Ukraine's Zaluzhnyi proposed bold counteroffensive plan in 2022, but US feared failure
In 2022, Ukraine's Armed Forces Commander-in-Chief Valerii Zaluzhnyi, proposed a bold plan for a counteroffensive in the Zaporizhzhia region that could have changed the course of the war, but the US opposed it
Business Insider reported this on January 9, citing a new book by The Wall Street Journal correspondent Yaroslav Trofimov, ‘Our Enemies Will Vanish.’
According to the book, Zaluzhnyi's “bold, and in some observations risky,” plan envisioned a breakthrough in the Zaporizhzhia direction in 2022 and was supposed to cut the so-called land corridor to isolate Russian troops in occupied Crimea.
When discussing plans for the 2022 counteroffensive with Western partners, President Volodymyr Zelenskyy and Zaluzhnyi supported the advance to the Sea of Azov through Zaporizhzhia region. At that time, the Russian troops hadn't yet built large minefields and fortifications there, which made a possible breakthrough easier, Trofimov writes.
The book says that such a move would have been a difficult task because the breakthrough had to be both deep and wide enough to prevent the Russians from counterattacking and attacking the flanks of the offensive forces. But if the plan had worked, Ukraine could have “deprived Moscow of its biggest prize in the war," the journalist said.
Ukraine didn't ask for much
To implement the plan, Zaluzhnyi estimates that only 90 additional howitzers and enough artillery ammunition were needed. According to the article, it is difficult to assess whether these weapons would have been enough, but there is a possibility that with sufficient combat forces, Ukraine could have achieved a success similar to the results of the Kharkiv counteroffensive in September 2022.
The planning was conducted at a time when Ukraine “hadn’t yet demonstrated any offensive prowess,” and the United States was wary of the idea, fearing that an offensive would open up vulnerable areas along the front line.
“From the US perspective, Trofimov writes, "failure was likely, and its consequences potentially catastrophic." Such a risky move could result in a strategic loss that could see Russia take the remainder of Zaporizhzhia and, later, Dnipro. Rather than support the objective Ukraine wanted, the US pushed Ukraine to focus on a different target for its southern counteroffensive: Kherson. It was a safer option, and the stakes were lower. The city was an important early Russian war win and one Ukraine would decide to pursue instead of Zaporizhzhia.”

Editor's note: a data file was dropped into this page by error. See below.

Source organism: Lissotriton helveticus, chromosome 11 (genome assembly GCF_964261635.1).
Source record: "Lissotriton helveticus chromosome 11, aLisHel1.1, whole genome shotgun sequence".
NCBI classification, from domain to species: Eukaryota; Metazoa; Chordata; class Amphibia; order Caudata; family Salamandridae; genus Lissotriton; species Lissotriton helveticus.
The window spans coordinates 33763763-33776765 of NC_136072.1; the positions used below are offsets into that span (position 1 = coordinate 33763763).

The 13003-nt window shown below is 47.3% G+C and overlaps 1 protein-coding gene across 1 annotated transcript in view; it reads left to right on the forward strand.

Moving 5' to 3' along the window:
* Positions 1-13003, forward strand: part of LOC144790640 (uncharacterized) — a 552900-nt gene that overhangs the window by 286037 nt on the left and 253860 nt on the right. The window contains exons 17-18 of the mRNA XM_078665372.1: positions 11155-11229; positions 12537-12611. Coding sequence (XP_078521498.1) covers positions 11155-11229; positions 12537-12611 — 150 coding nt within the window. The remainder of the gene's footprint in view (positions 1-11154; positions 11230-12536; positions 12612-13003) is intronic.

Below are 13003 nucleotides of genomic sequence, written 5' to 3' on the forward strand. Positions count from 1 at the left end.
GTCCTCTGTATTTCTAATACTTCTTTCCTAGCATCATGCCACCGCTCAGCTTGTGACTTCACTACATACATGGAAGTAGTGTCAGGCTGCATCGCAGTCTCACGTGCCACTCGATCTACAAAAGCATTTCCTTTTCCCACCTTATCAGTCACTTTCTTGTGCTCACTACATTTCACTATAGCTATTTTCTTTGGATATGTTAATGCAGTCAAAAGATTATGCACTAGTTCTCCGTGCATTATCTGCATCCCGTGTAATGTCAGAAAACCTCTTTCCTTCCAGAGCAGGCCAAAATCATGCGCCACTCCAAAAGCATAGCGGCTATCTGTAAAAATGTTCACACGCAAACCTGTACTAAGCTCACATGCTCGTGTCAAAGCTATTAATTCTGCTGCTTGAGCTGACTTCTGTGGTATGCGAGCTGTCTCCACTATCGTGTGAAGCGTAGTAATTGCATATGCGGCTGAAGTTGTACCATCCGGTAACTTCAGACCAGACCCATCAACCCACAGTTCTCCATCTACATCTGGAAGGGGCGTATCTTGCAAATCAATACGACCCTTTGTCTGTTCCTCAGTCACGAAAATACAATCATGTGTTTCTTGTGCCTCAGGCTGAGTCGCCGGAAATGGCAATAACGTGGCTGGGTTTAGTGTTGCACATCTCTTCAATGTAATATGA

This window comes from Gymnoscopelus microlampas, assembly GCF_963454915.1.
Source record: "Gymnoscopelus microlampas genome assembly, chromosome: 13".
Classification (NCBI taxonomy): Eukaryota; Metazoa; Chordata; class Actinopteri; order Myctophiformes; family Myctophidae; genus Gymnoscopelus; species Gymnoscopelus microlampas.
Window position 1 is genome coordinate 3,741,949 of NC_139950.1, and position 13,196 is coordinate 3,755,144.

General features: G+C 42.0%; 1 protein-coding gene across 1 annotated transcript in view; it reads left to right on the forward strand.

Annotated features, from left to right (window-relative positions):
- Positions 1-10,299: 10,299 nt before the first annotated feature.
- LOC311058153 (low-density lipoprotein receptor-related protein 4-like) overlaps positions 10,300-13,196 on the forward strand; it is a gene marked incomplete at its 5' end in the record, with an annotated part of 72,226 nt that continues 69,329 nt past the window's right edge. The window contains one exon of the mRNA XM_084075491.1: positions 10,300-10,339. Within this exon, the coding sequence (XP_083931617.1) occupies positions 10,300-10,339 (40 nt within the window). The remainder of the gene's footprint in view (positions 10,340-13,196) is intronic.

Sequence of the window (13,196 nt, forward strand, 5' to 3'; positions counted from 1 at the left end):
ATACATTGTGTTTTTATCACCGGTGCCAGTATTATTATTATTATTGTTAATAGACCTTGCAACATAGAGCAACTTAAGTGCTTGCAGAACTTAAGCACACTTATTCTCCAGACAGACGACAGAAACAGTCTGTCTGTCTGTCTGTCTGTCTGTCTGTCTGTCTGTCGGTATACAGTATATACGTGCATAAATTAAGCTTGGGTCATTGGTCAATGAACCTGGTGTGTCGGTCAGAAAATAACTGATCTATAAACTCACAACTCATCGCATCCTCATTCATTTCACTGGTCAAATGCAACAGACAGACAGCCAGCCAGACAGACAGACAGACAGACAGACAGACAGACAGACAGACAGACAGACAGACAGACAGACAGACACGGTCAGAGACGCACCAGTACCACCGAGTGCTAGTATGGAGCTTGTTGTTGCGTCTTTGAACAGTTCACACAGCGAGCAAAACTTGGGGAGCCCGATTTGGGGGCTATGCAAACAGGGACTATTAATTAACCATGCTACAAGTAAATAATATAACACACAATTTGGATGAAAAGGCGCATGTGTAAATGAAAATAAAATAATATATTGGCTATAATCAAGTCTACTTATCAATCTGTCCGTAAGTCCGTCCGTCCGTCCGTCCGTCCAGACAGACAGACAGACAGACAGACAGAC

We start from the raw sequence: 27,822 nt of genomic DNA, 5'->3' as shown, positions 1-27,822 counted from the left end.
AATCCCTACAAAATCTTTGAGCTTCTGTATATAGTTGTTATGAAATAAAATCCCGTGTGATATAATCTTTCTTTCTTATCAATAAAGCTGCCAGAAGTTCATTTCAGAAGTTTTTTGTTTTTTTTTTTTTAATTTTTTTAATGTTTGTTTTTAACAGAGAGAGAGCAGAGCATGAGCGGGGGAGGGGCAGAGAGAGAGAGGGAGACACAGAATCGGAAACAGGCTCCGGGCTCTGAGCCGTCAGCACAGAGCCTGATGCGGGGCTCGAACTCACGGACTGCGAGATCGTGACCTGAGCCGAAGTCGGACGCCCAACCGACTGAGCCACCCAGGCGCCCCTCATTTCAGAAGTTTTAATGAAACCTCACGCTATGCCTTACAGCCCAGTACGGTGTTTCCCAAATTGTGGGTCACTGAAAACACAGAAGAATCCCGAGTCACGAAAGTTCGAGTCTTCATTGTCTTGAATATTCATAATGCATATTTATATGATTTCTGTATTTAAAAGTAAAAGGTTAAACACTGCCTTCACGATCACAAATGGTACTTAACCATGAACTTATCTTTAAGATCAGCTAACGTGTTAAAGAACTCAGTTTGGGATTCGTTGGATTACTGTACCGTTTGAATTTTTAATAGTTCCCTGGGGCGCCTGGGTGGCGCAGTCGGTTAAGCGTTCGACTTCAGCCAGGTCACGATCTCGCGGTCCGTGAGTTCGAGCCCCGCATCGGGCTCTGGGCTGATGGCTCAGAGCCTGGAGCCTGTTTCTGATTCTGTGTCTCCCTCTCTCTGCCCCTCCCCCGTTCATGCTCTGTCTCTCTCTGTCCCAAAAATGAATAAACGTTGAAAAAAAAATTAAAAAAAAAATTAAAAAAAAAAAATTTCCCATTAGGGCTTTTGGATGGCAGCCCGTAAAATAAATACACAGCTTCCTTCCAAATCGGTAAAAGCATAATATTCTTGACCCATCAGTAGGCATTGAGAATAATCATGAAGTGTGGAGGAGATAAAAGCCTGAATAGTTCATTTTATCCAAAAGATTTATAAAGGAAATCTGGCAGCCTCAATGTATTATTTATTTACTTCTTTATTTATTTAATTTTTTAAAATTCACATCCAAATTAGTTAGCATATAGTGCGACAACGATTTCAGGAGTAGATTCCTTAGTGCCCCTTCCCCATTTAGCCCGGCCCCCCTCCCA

According to the journalist's interlocutors among Zaluzhnyi's aides, he insisted that Ukraine should attack where it needed to, not where it could, but since the United States controlled most of the military aid to Ukraine, there were few options left, and Kherson was chosen as the target.
The journalist claims that in 2022, the Commander-in-Chief of the Armed Forces of Ukraine wanted to launch a counteroffensive with high risks and high rewards in case of success, but this never happened. Ukraine launched a counteroffensive in the Zaporizhzhia direction a year later than Zaluzhnyi planned, and this time Russia was more prepared, Trofimov writes. Large Russian fortifications were one of the reasons why Ukraine's counteroffensive in 2023 did not achieve its goals.
In the book, Trofimov also notes that the inability of Ukraine's Western partners to take a bold step and provide the Defense Forces with powerful weapons without worrying about the potential cost has been seriously criticized.
Hesitancy of Ukraine's Western partners to provide powerful weapons
As the war in Ukraine is set to enter its third year, experts continue to criticize the West's approach to it.
"I agree with the overarching critiques that throughout this war Washington has been too conservative when it comes to enabling the Ukrainians to be successful on the battlefield," George Barros, a conflict expert at the Institute for the Study of War, told Business Insider.
"That inopportune timing in Washington has foreclosed some windows of opportunity that Ukrainian forces could have exploited had Western aid been there on time to poise Ukrainian forces to exploit them," he added.
Barros underscored many examples of this, such as the US M1 Abrams tanks only arriving in Ukraine in autumn 2023, long-range ATACMS missiles in late 2023, and F-16 fighter jets not coming yet, "when they were needed in 2022."